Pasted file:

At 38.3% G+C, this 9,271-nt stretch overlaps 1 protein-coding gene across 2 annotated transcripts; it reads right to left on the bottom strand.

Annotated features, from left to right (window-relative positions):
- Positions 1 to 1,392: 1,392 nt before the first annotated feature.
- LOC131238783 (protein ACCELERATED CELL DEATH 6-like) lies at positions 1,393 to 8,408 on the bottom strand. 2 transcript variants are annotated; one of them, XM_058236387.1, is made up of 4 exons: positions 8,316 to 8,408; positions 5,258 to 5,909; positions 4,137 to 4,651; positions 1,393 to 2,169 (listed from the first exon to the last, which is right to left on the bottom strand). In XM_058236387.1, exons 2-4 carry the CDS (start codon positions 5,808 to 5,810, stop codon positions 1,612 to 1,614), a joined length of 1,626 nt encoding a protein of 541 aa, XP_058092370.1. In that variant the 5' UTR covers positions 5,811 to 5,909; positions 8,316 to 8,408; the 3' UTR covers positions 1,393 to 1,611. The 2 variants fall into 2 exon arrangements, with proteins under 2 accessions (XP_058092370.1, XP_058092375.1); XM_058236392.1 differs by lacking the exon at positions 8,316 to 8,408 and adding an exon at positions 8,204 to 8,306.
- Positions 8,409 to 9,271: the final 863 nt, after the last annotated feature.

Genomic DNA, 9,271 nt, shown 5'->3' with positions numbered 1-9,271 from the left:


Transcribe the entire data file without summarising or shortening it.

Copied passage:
At 38.3% G+C, this 9,271-nt stretch overlaps 1 protein-coding gene across 2 annotated transcripts; it reads right to left on the bottom strand.

Annotated features, from left to right (window-relative positions):
- Positions 1 to 1,392: 1,392 nt before the first annotated feature.
- LOC131238783 (protein ACCELERATED CELL DEATH 6-like) lies at positions 1,393 to 8,408 on the bottom strand. 2 transcript variants are annotated; one of them, XM_058236387.1, is made up of 4 exons: positions 8,316 to 8,408; positions 5,258 to 5,909; positions 4,137 to 4,651; positions 1,393 to 2,169 (listed from the first exon to the last, which is right to left on the bottom strand). In XM_058236387.1, exons 2-4 carry the CDS (start codon positions 5,808 to 5,810, stop codon positions 1,612 to 1,614), a joined length of 1,626 nt encoding a protein of 541 aa, XP_058092370.1. In that variant the 5' UTR covers positions 5,811 to 5,909; positions 8,316 to 8,408; the 3' UTR covers positions 1,393 to 1,611. The 2 variants fall into 2 exon arrangements, with proteins under 2 accessions (XP_058092370.1, XP_058092375.1); XM_058236392.1 differs by lacking the exon at positions 8,316 to 8,408 and adding an exon at positions 8,204 to 8,306.
- Positions 8,409 to 9,271: the final 863 nt, after the last annotated feature.

Genomic DNA, 9,271 nt, shown 5'->3' with positions numbered 1-9,271 from the left: